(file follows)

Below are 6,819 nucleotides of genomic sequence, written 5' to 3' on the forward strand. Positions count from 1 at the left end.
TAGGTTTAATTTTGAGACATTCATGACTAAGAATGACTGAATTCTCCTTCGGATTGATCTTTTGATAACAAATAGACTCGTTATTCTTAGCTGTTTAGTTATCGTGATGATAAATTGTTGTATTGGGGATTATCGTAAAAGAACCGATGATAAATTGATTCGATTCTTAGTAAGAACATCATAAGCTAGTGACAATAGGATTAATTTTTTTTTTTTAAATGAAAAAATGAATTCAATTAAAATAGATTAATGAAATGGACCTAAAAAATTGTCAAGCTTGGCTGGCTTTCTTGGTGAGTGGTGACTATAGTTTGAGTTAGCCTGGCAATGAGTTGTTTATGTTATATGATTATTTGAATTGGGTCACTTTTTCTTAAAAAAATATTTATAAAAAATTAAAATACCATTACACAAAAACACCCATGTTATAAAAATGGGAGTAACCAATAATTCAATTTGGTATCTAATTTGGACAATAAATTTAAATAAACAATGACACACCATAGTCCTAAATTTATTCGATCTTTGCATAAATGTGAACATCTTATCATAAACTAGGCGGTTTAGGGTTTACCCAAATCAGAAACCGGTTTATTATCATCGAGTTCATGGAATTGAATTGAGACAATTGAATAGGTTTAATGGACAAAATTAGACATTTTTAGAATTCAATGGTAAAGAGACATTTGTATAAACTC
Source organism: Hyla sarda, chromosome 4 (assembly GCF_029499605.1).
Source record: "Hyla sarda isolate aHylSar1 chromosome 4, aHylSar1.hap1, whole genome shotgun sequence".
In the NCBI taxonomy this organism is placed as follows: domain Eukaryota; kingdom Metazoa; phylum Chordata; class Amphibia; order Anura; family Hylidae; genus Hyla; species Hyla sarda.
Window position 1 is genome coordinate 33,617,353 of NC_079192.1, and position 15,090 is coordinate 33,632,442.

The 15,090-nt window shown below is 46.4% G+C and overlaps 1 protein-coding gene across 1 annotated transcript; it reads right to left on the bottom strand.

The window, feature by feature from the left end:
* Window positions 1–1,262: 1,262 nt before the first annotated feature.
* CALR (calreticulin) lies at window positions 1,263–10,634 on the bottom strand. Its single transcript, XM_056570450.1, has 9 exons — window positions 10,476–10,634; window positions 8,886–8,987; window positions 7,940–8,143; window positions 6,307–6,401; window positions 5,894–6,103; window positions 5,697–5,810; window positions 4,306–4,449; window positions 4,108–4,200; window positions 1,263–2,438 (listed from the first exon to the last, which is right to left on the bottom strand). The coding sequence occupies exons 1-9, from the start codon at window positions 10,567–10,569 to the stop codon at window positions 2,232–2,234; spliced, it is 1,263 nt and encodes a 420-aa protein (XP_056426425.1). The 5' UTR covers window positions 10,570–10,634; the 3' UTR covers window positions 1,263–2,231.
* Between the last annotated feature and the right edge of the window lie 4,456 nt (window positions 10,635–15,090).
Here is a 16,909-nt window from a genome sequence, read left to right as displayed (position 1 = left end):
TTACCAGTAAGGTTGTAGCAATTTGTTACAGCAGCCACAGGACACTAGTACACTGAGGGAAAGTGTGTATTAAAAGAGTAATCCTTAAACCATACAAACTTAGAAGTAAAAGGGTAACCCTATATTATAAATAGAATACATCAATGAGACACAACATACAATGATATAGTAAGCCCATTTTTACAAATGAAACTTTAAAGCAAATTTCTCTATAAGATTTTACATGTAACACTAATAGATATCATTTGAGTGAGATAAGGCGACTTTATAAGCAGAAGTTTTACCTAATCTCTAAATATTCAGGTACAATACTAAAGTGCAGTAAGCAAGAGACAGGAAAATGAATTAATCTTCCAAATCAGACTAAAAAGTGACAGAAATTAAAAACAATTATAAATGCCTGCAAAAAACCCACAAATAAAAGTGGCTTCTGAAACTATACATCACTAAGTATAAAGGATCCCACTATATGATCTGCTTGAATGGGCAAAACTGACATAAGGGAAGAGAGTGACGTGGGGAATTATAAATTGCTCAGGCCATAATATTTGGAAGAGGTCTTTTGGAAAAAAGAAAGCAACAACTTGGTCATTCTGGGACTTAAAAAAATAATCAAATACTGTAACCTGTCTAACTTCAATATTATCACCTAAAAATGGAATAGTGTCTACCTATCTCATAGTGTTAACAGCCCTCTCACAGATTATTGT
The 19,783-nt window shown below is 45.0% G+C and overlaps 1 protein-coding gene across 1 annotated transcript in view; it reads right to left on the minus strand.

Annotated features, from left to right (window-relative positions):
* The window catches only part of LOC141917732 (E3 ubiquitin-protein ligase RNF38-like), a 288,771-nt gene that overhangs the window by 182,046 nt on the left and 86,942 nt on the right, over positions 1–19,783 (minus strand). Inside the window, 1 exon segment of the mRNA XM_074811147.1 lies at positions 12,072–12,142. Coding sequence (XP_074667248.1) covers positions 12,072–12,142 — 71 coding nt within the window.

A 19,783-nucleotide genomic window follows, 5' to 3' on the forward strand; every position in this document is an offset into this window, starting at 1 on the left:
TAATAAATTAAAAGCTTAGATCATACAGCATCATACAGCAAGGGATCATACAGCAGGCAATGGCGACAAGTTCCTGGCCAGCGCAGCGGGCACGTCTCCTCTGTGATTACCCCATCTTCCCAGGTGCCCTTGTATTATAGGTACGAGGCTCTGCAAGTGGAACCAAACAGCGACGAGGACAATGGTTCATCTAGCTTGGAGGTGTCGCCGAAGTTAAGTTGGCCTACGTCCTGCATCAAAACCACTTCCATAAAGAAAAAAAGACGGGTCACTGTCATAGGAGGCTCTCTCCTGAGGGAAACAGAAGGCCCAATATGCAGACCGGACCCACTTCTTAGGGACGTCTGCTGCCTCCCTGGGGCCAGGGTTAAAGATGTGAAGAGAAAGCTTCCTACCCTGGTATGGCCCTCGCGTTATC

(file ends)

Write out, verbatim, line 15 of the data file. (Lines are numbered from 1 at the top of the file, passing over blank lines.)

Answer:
Annotated features, from left to right (window-relative positions):